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14 Cards in this Set

  • Front
  • Back
Res ipsa loquitor
The thing speaks for itself

It is a rule of evidence that permits but does not compel an inference of negligence under certain circumstances
Res ipse loquitor applies only in rare cases
Res ipsa loquitor – 3 prong test
1. there was an accident
2. that the instrumentality which caused the accident was at the time of and prior thereto under the exclusive control and management of the defendant
3. that the accident wais such that in the ordinary course of events the defendant using ordinary care, that the accident would not have happen
Res ipsa loquitor Doctrine
Merely a rule of evidence under it an inference may arise in aid of the proof
Ex: It provides an injured plaintiff with a common-sense inference of negligence where direct proof of negligence is wanting provided certain elements consistent with negligent behavior are present.
McDougall v. Perry
When the facts of an accident in and of themselves establish that but for the failure of reasonable care by the person or entity in control of the injury producing object or instrumentality the accident would not have occurred
Larson v. St Francis Hotel
The doctrine of res ipsa loquitor applies only where the cause of the injury is shown to be under the exclusive control and management of the defendant and can have no application
To a case having a divided responsibility where an unexplained accident may have been attributable to one of several causes for some of which the defendant is not responsible, and when it appears that the injury was caused by one of two causes for one of which defendant is responsible but not for the other plaintiff must fail, if the evidence does not show that the injury was the result of the former cause, or leave it as probable that it was caused by one or the other
§282 Negligence
Negligence is conduct which falls below the standard establish by law for the protection of others against unreasonable risk harm
§283 Conduct of a Reasonable man: The standard
Unless the actor is a child, the standard of conduct to which he must conform to avoid being negligent is that of a reasonable man under like circumstances
§284 Negligent Conduct; Act or Failure to act
Negligent conduct may be either:
(a) an act which the actor as a reasonable man Should recognized as involving an unreasonable risk of causing an invasion of an interest of another, or
(b) a failure to do an act which is necessary for the protection or assistant of another and which the actor is under a duty to do.
§289 Recognizing Existence of Risk
The actor is required to recognize that his conduct involves a risk of causing an invasion of another’s interest if a reasonable man would do so while exercising
§291 Unreasonableness; How Determined; magnitude of Risk and Utility of conduct
Where an act is one which a reasonable man would recognize as involving a risk of harm to another the risk is unreasonable and the act is negligent if the risk is of such magnitude as to out weight what the law regards as the utility of the act or of the particular manner in which it is done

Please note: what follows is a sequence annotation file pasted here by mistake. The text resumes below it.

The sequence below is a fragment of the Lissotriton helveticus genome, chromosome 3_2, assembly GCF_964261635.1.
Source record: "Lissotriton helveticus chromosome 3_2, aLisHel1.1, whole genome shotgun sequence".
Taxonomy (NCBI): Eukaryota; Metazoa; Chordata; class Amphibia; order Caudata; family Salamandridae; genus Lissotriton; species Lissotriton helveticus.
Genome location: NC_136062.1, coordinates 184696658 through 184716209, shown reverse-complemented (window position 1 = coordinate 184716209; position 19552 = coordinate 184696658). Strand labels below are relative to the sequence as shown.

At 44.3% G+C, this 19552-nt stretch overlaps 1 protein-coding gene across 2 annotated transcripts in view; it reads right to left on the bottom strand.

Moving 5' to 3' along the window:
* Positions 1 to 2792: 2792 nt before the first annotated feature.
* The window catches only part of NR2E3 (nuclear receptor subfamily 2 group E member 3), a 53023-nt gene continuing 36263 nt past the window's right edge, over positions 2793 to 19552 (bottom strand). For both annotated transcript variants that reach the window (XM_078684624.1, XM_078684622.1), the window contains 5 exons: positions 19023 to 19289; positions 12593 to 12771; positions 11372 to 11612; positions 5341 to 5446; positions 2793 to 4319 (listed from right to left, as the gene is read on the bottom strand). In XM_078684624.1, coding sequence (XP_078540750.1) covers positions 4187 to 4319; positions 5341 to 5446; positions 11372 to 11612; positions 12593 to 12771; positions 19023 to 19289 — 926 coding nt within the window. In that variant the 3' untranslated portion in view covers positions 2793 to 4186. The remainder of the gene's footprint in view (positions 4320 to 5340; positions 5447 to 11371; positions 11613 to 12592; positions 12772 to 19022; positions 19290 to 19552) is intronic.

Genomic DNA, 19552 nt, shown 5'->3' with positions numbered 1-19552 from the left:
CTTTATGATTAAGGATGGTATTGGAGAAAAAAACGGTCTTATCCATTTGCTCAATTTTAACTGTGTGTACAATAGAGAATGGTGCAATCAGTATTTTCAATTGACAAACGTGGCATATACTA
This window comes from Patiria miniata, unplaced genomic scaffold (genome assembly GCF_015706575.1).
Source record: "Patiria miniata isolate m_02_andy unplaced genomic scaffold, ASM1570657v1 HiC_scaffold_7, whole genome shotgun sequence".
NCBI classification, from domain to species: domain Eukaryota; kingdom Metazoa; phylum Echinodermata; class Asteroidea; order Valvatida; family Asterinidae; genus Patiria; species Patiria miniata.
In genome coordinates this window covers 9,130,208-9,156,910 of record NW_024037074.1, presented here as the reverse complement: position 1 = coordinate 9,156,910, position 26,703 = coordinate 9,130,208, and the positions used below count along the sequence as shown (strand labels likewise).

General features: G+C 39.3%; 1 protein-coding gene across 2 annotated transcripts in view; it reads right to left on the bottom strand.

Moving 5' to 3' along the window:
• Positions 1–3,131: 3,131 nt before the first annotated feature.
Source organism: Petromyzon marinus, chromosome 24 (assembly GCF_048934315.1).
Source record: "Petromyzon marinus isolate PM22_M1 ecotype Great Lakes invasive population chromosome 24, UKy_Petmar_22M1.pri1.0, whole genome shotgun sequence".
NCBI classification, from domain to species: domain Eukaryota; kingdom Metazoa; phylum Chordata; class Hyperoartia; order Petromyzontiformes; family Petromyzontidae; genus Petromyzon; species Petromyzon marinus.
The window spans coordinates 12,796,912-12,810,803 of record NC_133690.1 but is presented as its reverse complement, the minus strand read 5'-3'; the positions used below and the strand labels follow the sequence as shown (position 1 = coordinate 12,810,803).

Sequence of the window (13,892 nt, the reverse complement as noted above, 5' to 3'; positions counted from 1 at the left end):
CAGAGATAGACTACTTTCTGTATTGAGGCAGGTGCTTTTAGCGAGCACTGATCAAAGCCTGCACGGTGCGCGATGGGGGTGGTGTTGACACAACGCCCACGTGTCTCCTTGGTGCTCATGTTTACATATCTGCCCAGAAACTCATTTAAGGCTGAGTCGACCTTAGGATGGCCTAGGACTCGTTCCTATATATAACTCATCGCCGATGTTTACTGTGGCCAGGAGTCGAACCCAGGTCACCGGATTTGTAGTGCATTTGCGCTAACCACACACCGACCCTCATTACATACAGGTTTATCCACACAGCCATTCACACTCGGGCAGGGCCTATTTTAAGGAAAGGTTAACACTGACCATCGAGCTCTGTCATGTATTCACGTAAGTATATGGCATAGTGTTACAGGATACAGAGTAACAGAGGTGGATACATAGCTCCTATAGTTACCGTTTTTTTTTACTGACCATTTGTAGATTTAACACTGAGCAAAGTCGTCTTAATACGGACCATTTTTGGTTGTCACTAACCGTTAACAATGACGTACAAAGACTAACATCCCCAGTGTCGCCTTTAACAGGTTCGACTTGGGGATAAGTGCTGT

§ 292 factors Considered in Determining Utility of actor ‘s conduct
In determining what the law regards as the utility of the actor’s conduct for the purpose of determining whether the actor is negligent, the following factors are important:
(a) the social value which the law attaches to the interest which is to be advanced or protected by the conduct;
(b) the extent of the chance that this interest will be advanced or protected by the particular course of conduct
(c) the extent of the chance that such interest can be adequately advanced or protected by another and less dangerous course of conduct
Negligence Per se
violation of a statute

The essence of the present inquiry is whether the risk and harm encountered by the plaintiff fall within the scope of protection of the statute.
The concept of Legal cause
Proximate cause / legal cause / scope of the risk / scope of duty (all the same)
Should this defendant be responsible in this case?
Dixie Drive it yourself New Orleans Co. v. American Beverage Co.
Negligent conduct is a cause-infract of harm to another if it was a substantial factor in bringing about that harm. Under the circumstances of these case, the negligent conduct is undoubtedly a substantial factor in bringing about the collision if the collision would not have occurred without it. A cause-in –fact is a necessary antecedent. If the Collision would have occurred irrespective of the negligence of the driver of the RC Cola truck, then his negligence was not a substantial factor or cause in fact

We can reasonable infer that the collision would not have occurred if the statutory precautions to protect approaching traffic had been taken. The mere possibility that the accident would have not occurred despite the required precautions does not break the chain of causation

Since the law never gives absolute protection to any interest, recovery will be allowed only if the rule of law on which plaintiff relics includes within its limits protection against the particular risk that plaintiff’s interests encountered. This determination of the particular risks to plaintiff that fall within the ambit of protection of the rule of law on which plaintiff relies is the determination of the issue of proximate cause.

Whether the risk produced by the combination of defendant’s act and the intervening cause is one which is within the scope of protection of the rule of law upon which plaintiff relies.

To deny recovery because of the plaintiff’s exposure to the risk from which it was the purpose of the law to protect him would nullity the statutory duty and render its protection meaningless